Surrendering To The Journey
Or, “What’s That Big Pile of Rocks Out There?”
World Labyrinth Day is Saturday, May 7
Nearly everyone has taken note of the recently constructed rock formation at the entrance of the Hot Springs, but few know and understand the full meaning and reason for itsbeing there. You may be asking how walking through a configuration of rocks will create a memorable, meaningful and enjoyable experience, however labyrinths have a long history of doing just that and more. Although their true origin is unknown, labyrinths are recorded in nearly all known ancient civilizations and were a central feature of many Roman Catholic churches during the Middle Ages. The most famous of these is found near Paris, France at the Chartes Cathedral. The Chartes Labyrinth was built somewhere between 1201 and 1220 AD; visitors to the Cathedral still walk the labyrinth on Fridays during the summer months. Labyrinths also grace the parks of cities throughout the world. In fact, the city of New Orleans installed its first permanent labyrinth in Audubon Park as a symbol of hope and renewal after the devastation of hurricane Katrina.
Labyrinths are often confused with mazes. Unlike mazes, labyrinths offer a path to the center, and, although it contains twists and turns, there are no blind alleys, dead ends or crossing of paths with a choice of which way to go. A maze requires the engagement of our more analytical left brain to evaluate, reason and make judgments in order to find the correct path in and out. The labyrinth will always lead you to the center. The way in is the way out. Slowly walking this clearly defined path allows the mind to soften and let go; thoughts fade, allowing a sense of clarity and calm to emerge. The right brain becomes active, allowing creativity and imagination to unfold. In weaving in and around a secure and discernible path, one loses sense of direction. The outside world, filled with cell phones, e-mail, deadlines and commitments, diminishes. In this way, the labyrinth is a metaphor for returning to one’s center.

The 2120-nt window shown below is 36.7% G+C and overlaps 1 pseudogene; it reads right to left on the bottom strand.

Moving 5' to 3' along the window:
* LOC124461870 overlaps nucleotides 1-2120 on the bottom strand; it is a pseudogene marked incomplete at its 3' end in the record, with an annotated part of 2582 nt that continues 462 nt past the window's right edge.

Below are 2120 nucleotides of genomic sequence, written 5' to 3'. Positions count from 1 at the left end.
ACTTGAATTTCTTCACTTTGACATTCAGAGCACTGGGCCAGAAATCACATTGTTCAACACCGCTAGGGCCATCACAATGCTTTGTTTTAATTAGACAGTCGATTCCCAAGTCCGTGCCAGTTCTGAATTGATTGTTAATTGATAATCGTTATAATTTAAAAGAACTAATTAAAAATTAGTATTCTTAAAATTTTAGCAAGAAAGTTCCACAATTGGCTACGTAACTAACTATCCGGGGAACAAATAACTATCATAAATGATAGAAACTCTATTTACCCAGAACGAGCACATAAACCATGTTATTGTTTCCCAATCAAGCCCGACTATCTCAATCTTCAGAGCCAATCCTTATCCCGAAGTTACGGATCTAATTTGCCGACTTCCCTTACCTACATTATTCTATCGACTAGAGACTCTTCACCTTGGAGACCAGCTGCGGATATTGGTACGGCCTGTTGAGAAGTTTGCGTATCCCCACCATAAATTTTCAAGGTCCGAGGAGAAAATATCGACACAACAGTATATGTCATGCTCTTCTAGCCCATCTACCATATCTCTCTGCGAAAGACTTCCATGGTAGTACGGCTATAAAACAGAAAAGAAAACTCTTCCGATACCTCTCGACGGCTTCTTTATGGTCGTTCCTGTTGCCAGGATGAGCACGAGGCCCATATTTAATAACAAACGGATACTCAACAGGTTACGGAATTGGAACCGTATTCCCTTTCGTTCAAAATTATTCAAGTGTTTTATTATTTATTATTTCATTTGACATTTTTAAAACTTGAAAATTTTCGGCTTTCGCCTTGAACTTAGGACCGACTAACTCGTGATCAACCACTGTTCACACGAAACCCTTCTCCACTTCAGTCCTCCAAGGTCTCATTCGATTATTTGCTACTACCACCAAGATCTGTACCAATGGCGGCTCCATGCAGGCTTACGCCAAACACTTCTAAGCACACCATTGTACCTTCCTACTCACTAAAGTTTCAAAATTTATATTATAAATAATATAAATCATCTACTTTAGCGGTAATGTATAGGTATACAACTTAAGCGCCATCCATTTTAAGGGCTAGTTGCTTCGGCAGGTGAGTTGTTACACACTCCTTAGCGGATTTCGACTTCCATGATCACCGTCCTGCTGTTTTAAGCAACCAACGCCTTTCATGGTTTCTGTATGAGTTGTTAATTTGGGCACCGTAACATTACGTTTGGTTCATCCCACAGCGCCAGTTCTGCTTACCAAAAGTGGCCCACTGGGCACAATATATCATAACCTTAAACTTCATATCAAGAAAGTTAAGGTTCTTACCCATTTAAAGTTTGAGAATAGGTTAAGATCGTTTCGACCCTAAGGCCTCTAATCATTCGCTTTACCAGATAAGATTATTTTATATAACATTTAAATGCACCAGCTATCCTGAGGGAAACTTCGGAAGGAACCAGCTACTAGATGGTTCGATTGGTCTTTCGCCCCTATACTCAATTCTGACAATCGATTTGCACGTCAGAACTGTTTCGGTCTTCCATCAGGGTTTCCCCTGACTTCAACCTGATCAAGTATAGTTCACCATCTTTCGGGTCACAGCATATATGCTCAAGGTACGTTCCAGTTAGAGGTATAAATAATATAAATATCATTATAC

There are many ways to walk a labyrinth, and while there is no right or wrong way, it is important to embrace the full journey. Walking the path inwardly is symbolic of letting go. The center represents space, peace, connection. The path outwards is metaphor for our relationship with ourselves and others, and how we bring our unique gifts and talents to the world. Trusting and surrendering to the path is akin to the wise teaching, “the journey is the destination.”
Many walk the labyrinth when in times of transition or when faced with a significant life question or decision. While the labyrinth is not a divination tool, the clarity of spirit and mind that is achieved while on its path can bring new insights or, at the very least, a peace of mind to cope with life’s inevitable challenges. As one contemplates the question or issue at hand, a sense of solution or completion is often felt when moving toward the center “destination” of the labyrinth; like life, the labyrinth then takes a turn and the journey-walker finds themselves on a path at the furthest point from the center. As the journey continues, a knowing emerges that grasping the prize or answer will not bring success; rather, only yielding to the ever-changing voyage will lead to the destination, at which time the walker will retrace their path only to begin a new journey at another time.
Glen Ivy’s first permanent labyrinth, located at the entrance of the Hot Springs, was brought in to existence as a way of adding another layer of experience, discovery and wellness for our guests and employees. All are invited to experience the journey of stillness and contemplation that the labyrinth offers. On May 7th, Glen Ivy, along with labyrinth sites world-wide, will be participating in World Labyrinth Day by offering Guided Labyrinth Journey-Walks throughout the day. Guided Journey-Walks are also offered every Wednesday at 11am.
For more information, please visit see the Glen Ivy Hot Springs Schedule of Events and Activities.
Warm Water Wishes,
Director of Guest Experience Programming
Glen Ivy Hot Springs